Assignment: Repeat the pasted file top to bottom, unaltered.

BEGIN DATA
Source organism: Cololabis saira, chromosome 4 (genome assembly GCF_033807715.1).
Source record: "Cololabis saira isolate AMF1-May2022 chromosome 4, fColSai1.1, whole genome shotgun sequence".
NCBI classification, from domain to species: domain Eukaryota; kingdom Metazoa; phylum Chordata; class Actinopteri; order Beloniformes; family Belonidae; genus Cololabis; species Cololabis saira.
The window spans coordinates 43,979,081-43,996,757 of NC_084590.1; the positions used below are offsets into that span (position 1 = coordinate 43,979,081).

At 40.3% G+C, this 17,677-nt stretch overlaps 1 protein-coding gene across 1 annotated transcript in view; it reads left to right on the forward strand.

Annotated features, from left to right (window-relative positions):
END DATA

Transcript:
Source organism: Cololabis saira, chromosome 4 (genome assembly GCF_033807715.1).
Source record: "Cololabis saira isolate AMF1-May2022 chromosome 4, fColSai1.1, whole genome shotgun sequence".
NCBI classification, from domain to species: domain Eukaryota; kingdom Metazoa; phylum Chordata; class Actinopteri; order Beloniformes; family Belonidae; genus Cololabis; species Cololabis saira.
The window spans coordinates 43,979,081-43,996,757 of NC_084590.1; the positions used below are offsets into that span (position 1 = coordinate 43,979,081).

At 40.3% G+C, this 17,677-nt stretch overlaps 1 protein-coding gene across 1 annotated transcript in view; it reads left to right on the forward strand.

Annotated features, from left to right (window-relative positions):